Journey to Heaven, Is it The Next World?

by Batya Medad

It has taken me a long time to read Leila Leah Bronner’s Journey to Heaven, but that’s my fault, not hers.  Most of my weekday reading is either on the computer or for my Bible studies.

I was very anxious to get started on Bronner’s book, because I’m very curious about The Next World,  our “life” after death.  It’s not my specialty.  From my limited knowledge I’ve been under the impression that the next world is when we pay the real price for our sins and get proper rewards for our good.  I was looking for some confirmation.

Journey to Heaven isn’t that sort of book.  Bronner’s book is more academic than spiritual or emotional.  She brings all sorts of texts, not all are Jewish, to explain what happens after death according to Judaism.  I suggest watching these two youtube videos to hear what Bronner has to say.  She really is fascinating.

Bronner’s book is very well researched.  The first part was less interesting for me, much too much like Biblical criticism and less Jewish.  I must admit that certain references, which contradicted traditional Jewish teaching almost had me put down the book and stop reading it. Bronner wrote about non-Jewish texts and sources, even offering the idea that Biblical books like Daniel were written well after Biblical times.  I understand that this is perfectly acceptable in the academic world, but it’s not the type of studies I am interested in.

The second part of the book was much more Jewish, all about the Jewish Bible, prayers, books and personalities.  An important focus in the book is resurrection and its Jewish sources and definition, from the Bible, Kabbala and to recent rabbis.

I do consider Journey to Heaven to be a valuable book, and I’ll have to read it a few more times to fully understand it.  The contents are very new to me.  That’s my “fault” not Bronner’s.  If you want to learn more about the Jewish concept of the “after life,” that isn’t preachy, then this is a good book for you.  It isn’t an emotional book; it’s academic.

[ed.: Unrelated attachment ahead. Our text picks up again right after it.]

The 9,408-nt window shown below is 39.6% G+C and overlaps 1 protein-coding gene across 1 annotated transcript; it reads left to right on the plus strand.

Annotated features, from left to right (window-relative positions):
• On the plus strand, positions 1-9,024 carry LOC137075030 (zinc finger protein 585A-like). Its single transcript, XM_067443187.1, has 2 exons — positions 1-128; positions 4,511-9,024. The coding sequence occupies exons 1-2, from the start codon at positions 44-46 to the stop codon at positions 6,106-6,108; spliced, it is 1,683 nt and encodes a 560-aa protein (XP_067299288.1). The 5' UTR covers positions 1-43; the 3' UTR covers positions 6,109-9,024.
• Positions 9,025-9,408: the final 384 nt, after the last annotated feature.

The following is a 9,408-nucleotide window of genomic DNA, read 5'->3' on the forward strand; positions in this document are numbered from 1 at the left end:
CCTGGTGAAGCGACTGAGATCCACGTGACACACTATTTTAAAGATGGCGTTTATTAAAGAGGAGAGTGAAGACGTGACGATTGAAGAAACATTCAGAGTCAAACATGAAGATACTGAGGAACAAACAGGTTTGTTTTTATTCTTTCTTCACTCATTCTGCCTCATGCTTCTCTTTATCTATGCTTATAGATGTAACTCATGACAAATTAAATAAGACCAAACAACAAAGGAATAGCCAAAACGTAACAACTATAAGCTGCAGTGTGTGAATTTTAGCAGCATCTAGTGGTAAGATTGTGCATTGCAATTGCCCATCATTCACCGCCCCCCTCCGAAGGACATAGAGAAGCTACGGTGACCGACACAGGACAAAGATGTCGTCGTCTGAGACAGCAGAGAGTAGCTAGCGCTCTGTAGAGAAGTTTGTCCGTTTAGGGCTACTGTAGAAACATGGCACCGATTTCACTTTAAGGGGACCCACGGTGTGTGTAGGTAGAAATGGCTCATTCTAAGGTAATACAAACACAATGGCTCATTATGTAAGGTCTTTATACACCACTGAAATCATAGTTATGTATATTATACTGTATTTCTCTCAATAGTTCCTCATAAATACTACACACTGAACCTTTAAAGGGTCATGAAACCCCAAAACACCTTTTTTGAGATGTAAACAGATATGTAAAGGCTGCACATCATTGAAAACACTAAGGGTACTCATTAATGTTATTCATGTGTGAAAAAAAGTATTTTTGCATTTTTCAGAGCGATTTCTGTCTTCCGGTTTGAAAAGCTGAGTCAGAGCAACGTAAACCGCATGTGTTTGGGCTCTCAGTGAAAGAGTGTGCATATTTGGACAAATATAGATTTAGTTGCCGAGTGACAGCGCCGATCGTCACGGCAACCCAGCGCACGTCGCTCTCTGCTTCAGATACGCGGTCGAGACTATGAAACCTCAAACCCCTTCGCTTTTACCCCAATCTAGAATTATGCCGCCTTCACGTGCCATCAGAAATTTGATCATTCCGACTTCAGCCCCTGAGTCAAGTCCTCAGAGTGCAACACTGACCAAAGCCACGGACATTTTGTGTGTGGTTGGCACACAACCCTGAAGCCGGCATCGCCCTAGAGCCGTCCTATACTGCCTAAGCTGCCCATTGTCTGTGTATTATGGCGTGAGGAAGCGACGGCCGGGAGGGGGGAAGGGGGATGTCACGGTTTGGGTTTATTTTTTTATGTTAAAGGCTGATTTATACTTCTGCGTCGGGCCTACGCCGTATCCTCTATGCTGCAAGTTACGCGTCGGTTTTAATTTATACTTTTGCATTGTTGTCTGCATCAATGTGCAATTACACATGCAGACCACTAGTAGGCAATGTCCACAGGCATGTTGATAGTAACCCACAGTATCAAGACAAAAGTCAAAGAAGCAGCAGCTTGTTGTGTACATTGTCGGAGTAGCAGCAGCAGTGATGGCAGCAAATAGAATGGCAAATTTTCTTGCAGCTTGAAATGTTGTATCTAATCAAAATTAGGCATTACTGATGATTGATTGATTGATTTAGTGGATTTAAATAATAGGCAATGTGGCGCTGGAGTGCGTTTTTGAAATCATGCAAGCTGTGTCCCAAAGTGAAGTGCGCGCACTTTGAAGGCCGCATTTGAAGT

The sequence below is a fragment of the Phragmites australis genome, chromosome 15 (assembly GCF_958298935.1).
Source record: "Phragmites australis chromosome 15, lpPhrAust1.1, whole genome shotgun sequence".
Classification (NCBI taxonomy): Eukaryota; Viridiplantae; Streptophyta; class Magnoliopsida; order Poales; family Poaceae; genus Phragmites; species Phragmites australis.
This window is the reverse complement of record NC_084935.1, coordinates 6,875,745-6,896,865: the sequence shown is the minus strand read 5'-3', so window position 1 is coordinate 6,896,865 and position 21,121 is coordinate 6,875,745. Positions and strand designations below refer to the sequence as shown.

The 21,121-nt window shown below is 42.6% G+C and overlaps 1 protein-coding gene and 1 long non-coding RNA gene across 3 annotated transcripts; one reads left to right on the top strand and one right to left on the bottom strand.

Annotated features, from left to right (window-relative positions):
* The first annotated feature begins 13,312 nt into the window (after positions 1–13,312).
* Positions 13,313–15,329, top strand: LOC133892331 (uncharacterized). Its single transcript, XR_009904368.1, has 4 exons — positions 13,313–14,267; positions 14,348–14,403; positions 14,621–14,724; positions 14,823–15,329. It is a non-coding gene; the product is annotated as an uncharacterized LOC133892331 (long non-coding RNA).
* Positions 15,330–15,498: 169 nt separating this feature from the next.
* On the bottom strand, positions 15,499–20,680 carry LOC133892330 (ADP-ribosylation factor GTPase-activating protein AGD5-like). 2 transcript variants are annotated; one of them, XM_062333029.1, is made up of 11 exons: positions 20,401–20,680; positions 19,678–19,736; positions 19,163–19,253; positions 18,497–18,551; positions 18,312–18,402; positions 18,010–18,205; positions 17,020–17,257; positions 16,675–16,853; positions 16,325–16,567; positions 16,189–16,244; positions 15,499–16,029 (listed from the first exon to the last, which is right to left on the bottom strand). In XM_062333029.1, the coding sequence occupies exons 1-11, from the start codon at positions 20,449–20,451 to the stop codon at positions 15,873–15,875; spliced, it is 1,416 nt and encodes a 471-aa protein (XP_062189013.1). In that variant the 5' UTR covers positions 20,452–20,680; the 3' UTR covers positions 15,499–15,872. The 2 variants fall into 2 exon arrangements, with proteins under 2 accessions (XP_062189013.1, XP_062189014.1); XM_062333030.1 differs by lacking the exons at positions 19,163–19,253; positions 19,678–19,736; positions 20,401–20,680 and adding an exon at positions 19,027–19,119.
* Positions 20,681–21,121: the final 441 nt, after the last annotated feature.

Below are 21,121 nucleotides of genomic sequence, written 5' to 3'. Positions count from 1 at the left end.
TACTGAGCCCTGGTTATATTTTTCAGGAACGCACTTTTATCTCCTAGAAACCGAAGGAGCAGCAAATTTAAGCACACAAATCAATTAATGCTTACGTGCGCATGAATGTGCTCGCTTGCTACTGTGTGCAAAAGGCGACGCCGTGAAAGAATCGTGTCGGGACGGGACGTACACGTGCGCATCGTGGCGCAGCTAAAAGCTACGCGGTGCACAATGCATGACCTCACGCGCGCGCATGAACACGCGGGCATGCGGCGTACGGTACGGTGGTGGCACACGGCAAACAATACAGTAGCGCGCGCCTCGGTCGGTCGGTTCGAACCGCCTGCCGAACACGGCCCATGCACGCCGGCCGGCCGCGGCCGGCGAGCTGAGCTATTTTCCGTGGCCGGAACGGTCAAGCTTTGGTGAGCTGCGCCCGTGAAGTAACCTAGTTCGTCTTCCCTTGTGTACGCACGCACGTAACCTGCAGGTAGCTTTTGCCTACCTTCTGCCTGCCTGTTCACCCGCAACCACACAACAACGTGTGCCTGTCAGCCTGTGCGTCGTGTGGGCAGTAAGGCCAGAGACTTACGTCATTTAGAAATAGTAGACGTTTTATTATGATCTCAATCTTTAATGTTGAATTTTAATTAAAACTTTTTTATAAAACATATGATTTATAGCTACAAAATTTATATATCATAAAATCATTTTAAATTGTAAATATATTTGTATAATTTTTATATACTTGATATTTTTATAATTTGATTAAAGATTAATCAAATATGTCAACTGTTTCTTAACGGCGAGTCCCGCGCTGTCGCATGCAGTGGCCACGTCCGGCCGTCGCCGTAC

Journey to Heaven, Urim Publications, by Leila Leah Bronner is a scholarly book because:

Leila Leah Bronner is a noted scholar who formerly served as Professor of Bible and Jewish History at Witwatersrand University in Johannesburg, South Africa. She has also been a visiting scholar at Harvard University, Bar Ilan University in Israel, and Yeshiva University’s Institute of Adult Studies in New York. She is the author of numerous books, including Eve to Esther: Rabbinic Reconstructions of Biblical Women, Stories of Elijah and Elisha, Sects and Separatism During the Second Jewish Commonwealth, Biblical Personalities and Archaeology, and Stories of Biblical Mothers: Maternal Power in the Hebrew Bible. Dr. Bronner lives with her husband in Los Angeles, where she devotes much of her time to teaching and writing.

It’s a book to read more than once.

This post can be found on Shiloh Musings.

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